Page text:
Residents object to South Aberfoyle Pit expansion

PUSLINCH 50ȻƵ It appears CBM will have a tougher job convincing residents that extracting gravel from a pristine piece of agricultural land is a good idea than it will persuading province.

Company staff and a planning consultant from MHBC Planning held a virtual public meeting on May 8 to discuss its application for an expansion to the South Aberfoyle Pit on Concession 2, also known as the McNally Pit.

However, the 44.8-hectare (110-acre) property at 6947 Concession 2 is 2km down the road, with woodlands and a provincially significant wetland on the south and west sides, and Mill Creek and a tributary running through it.

It is designated core greenlands and greenlands on Wellington County50ȻƵs Official Plan and is not located within the county50ȻƵs mineral aggregate resource overlay.

It is zoned natural environment and agricultural in Puslinch Township50ȻƵs environmental overlay.

As such, CBM Aggregates must apply for an official plan amendment with the county and a zoning change with the township, as well as apply for an aggregate licence with the Ministry of Natural Resources and Forestry.

The extraction area is 27.5 hectares (67 acres) and CBM plans extraction above and below the water table to a maximum depth of 25 metres.

Preliminary exploration indicates there are 5.5 million tonnes of sand and gravel on the property and officials expect it will take six to 10 years to extract it, with a maximum annual extraction rate of 1 million tonnes per year.

When it50ȻƵs done, the site will become a lake about 26 hectares in size with 0.3 hectares of new wetland and 6.7 hectares of new forest created in the setback areas.

CBM officials are calling this a feeder pit as material will be taken to the McNally pit for processing.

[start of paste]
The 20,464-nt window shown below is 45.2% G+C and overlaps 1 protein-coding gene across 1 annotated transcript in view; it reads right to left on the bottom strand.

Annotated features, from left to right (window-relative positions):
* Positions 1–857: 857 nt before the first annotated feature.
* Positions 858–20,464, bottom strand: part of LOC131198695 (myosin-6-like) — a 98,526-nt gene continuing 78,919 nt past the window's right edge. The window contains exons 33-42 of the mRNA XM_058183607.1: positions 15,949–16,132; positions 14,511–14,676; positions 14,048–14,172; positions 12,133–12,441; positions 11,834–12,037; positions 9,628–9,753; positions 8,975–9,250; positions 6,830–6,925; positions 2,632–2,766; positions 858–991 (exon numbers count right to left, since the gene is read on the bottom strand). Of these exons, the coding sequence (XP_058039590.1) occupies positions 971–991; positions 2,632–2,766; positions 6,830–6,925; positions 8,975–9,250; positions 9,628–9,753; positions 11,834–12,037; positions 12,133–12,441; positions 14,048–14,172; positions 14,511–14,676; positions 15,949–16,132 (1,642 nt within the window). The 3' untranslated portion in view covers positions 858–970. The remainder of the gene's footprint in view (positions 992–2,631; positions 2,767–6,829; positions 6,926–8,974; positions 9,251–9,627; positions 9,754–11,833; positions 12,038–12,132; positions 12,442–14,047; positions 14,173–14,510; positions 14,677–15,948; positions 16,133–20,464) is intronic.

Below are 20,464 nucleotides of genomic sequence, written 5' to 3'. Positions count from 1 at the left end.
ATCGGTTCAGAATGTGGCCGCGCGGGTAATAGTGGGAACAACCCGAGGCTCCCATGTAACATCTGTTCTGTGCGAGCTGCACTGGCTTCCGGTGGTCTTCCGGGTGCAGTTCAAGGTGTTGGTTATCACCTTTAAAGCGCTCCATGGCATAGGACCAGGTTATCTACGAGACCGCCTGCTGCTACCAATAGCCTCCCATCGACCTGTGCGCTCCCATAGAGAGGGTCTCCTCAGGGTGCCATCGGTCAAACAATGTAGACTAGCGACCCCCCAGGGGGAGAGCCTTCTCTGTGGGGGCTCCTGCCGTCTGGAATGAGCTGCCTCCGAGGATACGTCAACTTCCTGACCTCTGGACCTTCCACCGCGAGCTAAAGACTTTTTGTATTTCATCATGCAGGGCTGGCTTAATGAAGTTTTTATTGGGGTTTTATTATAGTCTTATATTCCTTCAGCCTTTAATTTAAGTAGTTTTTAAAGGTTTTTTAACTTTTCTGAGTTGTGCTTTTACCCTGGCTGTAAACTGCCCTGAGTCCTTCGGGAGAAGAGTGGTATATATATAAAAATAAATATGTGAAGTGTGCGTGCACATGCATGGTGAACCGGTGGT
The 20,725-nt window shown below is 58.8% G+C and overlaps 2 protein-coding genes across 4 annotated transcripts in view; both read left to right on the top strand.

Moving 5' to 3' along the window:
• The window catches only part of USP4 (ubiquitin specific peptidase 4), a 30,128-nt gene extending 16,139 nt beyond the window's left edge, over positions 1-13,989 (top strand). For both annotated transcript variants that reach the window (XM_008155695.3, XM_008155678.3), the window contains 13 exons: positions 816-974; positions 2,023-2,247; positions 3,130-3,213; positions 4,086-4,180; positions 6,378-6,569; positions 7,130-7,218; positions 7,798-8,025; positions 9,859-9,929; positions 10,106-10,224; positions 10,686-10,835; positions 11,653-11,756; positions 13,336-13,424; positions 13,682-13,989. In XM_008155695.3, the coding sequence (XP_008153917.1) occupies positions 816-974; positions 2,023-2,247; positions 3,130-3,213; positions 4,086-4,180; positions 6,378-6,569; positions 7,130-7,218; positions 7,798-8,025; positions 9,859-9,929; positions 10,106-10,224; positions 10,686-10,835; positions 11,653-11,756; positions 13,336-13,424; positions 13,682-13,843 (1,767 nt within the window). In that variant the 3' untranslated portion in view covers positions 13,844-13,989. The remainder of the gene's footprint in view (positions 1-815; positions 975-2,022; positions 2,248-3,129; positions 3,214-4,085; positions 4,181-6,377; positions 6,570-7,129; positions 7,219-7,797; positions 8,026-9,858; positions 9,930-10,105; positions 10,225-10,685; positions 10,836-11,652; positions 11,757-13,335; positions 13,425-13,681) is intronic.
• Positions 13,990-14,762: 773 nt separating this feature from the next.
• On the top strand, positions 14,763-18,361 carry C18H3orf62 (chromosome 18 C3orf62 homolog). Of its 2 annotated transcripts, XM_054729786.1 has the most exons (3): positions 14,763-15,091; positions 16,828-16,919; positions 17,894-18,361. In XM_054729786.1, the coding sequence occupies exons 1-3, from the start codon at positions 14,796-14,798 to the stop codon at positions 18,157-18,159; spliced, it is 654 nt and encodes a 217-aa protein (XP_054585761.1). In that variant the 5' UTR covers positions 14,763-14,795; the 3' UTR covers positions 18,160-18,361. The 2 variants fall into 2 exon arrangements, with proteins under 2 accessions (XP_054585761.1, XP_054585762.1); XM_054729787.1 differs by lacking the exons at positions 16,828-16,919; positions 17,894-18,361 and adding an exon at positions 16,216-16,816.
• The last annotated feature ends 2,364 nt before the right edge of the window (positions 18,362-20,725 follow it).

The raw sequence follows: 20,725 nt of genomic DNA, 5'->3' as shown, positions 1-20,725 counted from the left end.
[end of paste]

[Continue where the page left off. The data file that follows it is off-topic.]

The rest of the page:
About 20 people attended the meeting and several were concerned about calling this an expansion when it is two kilometres from the existing South Aberfoyle Pit.

50ȻƵIt50ȻƵs misleading to the public to say it50ȻƵs an expansion,50ȻƵ said a participant named Kathy during the question perio.

She added people assume an expansion means making an existing pit larger, not adding a new pit that is not physically connected to the McNally Pit.

50ȻƵIt downgrades the importance of this application,50ȻƵ she said.

MHBC planner Neal DeRuyter said it50ȻƵs called an expansion, 50ȻƵbecause it will be operationally linked to the Aberfoyle Pit, in extraction and shipping. And it has the same requirements (in terms of environmental studies) as a new application.50ȻƵ

Kathy also wanted to know why the area to be licensed is bigger than the extraction area.

50ȻƵThere is no intention to extract in that area,50ȻƵ DeRuyter replied. 50ȻƵAnd the official plan and zoning applications specifically noted there will be no extraction there.50ȻƵ

Kathy wasn50ȻƵt buying that answer, noting that in the past another pit (not a CBM pit) said there would be no extraction in a licensed area and then the zoning was changed, and the area was extracted.

50ȻƵIf it50ȻƵs not being extracted, then it doesn50ȻƵt need to be licensed,50ȻƵ she countered. 50ȻƵIf it50ȻƵs licensed, you could change the zoning later.

50ȻƵWe50ȻƵve seen it a few times. I object to this because of history.50ȻƵ

Mayor James Seeley attended the meeting and said he doesn50ȻƵt want the McNally pit to become a central processing site for all the CBM pits in the township.

With the land in question being called an expansion of the McNally pit, he worried any future site could be considered an expansion too.

His main concern was for township roads and the inconvenience to residents due to heavy trucks rumbling through the municipality.

50ȻƵWill you commit to not receiving material from outside the municipal boundary?50ȻƵ Seeley asked.

50ȻƵWe saw this property as a natural expansion of McNally,50ȻƵ answered David Hanratty, CBM50ȻƵs director of land, resource and environment.

He added it makes sense not have processing at multiple locations.

50ȻƵWe look for opportunities to minimize impacts. I think it50ȻƵs a wise way to do it,50ȻƵ he said.

Other questions had to do with personal wells and what residents can do if their wells are affected by extraction operations.

Hanratty said well monitoring is set up on the site and any low water levels 50ȻƵwill show up at our site before yours.50ȻƵ

He also noted homes within a certain radius of the property can opt into the company50ȻƵs well monitoring program. Base levels are taken before the operation begins and then there will be annual water monitoring reports sent to numerous agencies for review.

The proposed pit is far from a done deal. Commenting on the Environmental Registry of Ontario posting closes June 3.

Public meetings will be arranged by the county and the township when the official plan and zoning amendment proposals have been received and subject experts have gone through CBM50ȻƵs studies.

In the meantime, the township has sent a letter of objection to CBM and to the ministry.